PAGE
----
↓ Skip to main content

Fraction size in radiation therapy for breast conservation in early breast cancer

Overview of attention for article published in Cochrane database of systematic reviews, July 2016
Altmetric Badge

About this Attention Score

  • In the top 5% of all research outputs scored by Altmetric
  • High Attention Score compared to outputs of the same age (94th percentile)
  • High Attention Score compared to outputs of the same age and source (84th percentile)

Mentioned by

news
2 news outlets
twitter
31 tweeters
facebook
2 Facebook pages

Citations

dimensions_citation
11 Dimensions

Readers on

mendeley
96 Mendeley
You are seeing a free-to-access but limited selection of the activity Altmetric has collected about this research output. Click here to find out more.
Title
Fraction size in radiation therapy for breast conservation in early breast cancer
Published in
Cochrane database of systematic reviews, July 2016
DOI 10.1002/14651858.cd003860.pub4
Pubmed ID
Authors

Hickey, Brigid E, James, Melissa L, Lehman, Margot, Hider, Phil N, Jeffery, Mark, Francis, Daniel P, See, Adrienne M

Abstract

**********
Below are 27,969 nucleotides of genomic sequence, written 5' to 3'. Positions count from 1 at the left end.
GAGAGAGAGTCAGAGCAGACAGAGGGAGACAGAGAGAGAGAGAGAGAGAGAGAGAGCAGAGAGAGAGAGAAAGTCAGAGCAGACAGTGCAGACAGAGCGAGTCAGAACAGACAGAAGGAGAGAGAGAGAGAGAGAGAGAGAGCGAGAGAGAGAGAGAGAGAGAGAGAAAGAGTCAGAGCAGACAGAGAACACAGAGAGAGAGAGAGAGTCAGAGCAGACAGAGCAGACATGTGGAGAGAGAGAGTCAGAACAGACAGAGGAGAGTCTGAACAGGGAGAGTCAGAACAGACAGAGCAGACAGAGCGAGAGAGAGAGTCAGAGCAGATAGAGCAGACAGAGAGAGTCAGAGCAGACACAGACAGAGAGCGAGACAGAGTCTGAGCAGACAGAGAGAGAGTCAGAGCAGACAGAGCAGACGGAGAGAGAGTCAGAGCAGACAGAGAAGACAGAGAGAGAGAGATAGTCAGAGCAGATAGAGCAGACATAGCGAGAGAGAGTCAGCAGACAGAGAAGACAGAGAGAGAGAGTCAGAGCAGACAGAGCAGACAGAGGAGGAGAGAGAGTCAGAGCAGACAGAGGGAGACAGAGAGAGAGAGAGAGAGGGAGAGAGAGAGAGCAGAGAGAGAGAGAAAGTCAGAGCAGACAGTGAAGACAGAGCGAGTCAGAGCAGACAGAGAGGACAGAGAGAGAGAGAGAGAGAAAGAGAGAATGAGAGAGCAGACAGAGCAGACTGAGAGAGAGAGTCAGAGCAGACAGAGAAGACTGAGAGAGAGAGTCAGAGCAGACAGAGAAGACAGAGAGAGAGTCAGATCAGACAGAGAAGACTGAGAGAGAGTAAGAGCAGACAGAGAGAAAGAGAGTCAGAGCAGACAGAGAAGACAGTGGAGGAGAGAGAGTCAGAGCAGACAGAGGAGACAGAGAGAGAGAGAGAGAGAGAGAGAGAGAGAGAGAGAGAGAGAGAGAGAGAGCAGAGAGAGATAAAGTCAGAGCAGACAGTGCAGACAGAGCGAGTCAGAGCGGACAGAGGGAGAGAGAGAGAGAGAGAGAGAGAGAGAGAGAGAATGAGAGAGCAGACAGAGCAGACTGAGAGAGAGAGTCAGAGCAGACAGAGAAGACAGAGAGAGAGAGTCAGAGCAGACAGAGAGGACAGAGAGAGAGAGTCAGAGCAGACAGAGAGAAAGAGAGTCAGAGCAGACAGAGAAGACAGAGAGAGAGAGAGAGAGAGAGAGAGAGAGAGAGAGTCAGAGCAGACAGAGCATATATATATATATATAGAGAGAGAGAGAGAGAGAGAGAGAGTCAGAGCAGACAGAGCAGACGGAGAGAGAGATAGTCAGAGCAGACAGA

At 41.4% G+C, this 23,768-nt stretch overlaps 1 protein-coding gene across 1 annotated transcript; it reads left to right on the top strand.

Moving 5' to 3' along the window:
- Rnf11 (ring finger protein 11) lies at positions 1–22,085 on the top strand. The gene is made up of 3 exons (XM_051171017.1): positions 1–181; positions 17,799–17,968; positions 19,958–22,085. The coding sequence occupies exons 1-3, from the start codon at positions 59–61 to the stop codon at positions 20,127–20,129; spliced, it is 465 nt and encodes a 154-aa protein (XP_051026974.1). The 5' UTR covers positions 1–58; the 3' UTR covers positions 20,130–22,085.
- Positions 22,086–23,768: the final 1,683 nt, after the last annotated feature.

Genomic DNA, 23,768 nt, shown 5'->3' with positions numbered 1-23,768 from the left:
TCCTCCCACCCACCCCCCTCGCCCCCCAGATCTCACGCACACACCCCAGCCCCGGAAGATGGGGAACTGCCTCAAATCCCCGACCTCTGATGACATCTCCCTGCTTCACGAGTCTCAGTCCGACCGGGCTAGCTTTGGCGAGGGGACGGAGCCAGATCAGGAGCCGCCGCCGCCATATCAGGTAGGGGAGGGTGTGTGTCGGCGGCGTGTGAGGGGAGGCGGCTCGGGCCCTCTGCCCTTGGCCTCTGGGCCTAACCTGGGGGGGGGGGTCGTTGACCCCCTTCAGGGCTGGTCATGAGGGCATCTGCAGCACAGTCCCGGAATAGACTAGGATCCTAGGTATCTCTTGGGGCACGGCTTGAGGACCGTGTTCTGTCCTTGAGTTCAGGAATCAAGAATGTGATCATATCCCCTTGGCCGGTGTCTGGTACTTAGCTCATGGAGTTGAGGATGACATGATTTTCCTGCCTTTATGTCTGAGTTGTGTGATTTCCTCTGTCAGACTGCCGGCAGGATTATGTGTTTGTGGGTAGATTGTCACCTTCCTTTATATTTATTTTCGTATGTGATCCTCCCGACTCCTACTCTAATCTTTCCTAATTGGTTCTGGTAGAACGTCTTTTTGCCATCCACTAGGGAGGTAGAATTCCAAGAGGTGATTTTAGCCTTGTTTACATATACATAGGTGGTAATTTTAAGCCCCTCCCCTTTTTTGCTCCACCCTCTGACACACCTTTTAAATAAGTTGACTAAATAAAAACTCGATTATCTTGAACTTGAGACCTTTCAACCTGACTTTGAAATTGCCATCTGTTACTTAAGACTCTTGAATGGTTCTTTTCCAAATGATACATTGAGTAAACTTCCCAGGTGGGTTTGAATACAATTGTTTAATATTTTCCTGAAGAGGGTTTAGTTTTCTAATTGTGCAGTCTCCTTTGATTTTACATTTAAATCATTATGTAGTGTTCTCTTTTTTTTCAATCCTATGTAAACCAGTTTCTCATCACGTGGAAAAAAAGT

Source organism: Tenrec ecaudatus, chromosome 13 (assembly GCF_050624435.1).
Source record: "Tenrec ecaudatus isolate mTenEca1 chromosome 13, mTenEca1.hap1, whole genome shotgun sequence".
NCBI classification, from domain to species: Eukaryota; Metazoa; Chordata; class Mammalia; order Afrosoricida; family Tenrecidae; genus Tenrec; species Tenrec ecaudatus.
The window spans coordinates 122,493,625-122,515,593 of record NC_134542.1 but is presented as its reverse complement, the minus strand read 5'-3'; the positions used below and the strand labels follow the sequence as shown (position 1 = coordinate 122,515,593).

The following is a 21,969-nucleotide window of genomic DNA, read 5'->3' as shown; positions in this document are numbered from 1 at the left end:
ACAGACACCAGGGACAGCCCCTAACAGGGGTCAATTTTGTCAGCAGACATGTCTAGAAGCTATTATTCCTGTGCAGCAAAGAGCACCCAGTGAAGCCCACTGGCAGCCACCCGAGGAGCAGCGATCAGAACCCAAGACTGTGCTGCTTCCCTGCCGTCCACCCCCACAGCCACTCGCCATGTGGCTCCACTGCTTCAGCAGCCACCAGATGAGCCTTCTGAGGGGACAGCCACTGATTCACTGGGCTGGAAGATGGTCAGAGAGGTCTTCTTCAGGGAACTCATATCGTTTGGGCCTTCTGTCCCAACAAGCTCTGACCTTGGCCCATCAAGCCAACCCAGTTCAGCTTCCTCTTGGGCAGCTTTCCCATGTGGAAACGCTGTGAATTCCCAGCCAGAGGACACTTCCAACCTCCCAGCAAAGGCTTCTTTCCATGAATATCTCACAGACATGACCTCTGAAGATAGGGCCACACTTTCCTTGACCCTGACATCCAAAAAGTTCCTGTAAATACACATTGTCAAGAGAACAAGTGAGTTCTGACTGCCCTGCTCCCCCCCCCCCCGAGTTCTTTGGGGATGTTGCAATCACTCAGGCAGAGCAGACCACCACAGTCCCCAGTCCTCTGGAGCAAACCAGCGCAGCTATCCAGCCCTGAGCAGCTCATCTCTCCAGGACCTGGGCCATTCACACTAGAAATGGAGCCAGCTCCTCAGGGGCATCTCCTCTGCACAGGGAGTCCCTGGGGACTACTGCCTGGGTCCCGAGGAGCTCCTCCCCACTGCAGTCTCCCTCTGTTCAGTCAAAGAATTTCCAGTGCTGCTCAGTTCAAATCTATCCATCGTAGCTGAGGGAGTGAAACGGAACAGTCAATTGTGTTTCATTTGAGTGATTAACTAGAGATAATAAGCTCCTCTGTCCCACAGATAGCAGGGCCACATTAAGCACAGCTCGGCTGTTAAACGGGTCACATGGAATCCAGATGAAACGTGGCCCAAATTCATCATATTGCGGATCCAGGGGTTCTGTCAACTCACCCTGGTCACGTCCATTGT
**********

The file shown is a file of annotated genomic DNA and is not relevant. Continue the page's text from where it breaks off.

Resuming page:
Shortening the duration of radiation therapy would benefit women with early breast cancer treated with breast conserving surgery. It may also improve access to radiation therapy by improving efficiency in radiation oncology departments globally. This can only happen if the shorter treatment is as effective and safe as conventional radiation therapy. This is an update of a Cochrane Review first published in 2008 and updated in 2009. To assess the effect of altered radiation fraction size for women with early breast cancer who have had breast conserving surgery. We searched the Cochrane Breast Cancer Specialised Register (23 May 2015), CENTRAL (The Cochrane Library 2015, Issue 4), MEDLINE (Jan 1996 to May 2015), EMBASE (Jan 1980 to May 2015), the WHO International Clinical Trials Registry Platform (ICTRP) search portal (June 2010 to May 2015) and ClinicalTrials.gov (16 April 2015), reference lists of articles and relevant conference proceedings. No language or publication constraints were applied. Randomised controlled trials of altered fraction size versus conventional fractionation for radiation therapy in women with early breast cancer who had undergone breast conserving surgery. Two authors performed data extraction independently, with disagreements resolved by discussion. We sought missing data from trial authors. We studied 8228 women in nine studies. Eight out of nine studies were at low or unclear risk of bias. Altered fraction size (delivering radiation therapy in larger amounts each day but over fewer days than with conventional fractionation) did not have a clinically meaningful effect on: local recurrence-free survival (Hazard Ratio (HR) 0.94, 95% CI 0.77 to 1.15, 7095 women, four studies, high-quality evidence), cosmetic outcome (Risk ratio (RR) 0.90, 95% CI 0.81 to 1.01, 2103 women, four studies, high-quality evidence) or overall survival (HR 0.91, 95% CI 0.80 to 1.03, 5685 women, three studies, high-quality evidence). Acute radiation skin toxicity (RR 0.32, 95% CI 0.22 to 0.45, 357 women, two studies) was reduced with altered fraction size. Late radiation subcutaneous toxicity did not differ with altered fraction size (RR 0.93, 95% CI 0.83 to 1.05, 5130 women, four studies, high-quality evidence). Breast cancer-specific survival (HR 0.91, 95% CI 0.78 to 1.06, 5685 women, three studies, high quality evidence) and relapse-free survival (HR 0.93, 95% CI 0.82 to 1.05, 5685 women, three studies, moderate-quality evidence) did not differ with altered fraction size. We found no data for mastectomy rate. Altered fraction size was associated with less patient-reported (P < 0.001) and physician-reported (P = 0.009) fatigue at six months (287 women, one study). We found no difference in the issue of altered fractionation for patient-reported outcomes of: physical well-being (P = 0.46), functional well-being (P = 0.38), emotional well-being (P = 0.58), social well-being (P = 0.32), breast cancer concerns (P = 0.94; 287 women, one study). We found no data with respect to costs. We found that using altered fraction size regimens (greater than 2 Gy per fraction) does not have a clinically meaningful effect on local recurrence, is associated with decreased acute toxicity and does not seem to affect breast appearance, late toxicity or patient-reported quality-of-life measures for selected women treated with breast conserving therapy. These are mostly women with node negative tumours smaller than 3 cm and negative pathological margins.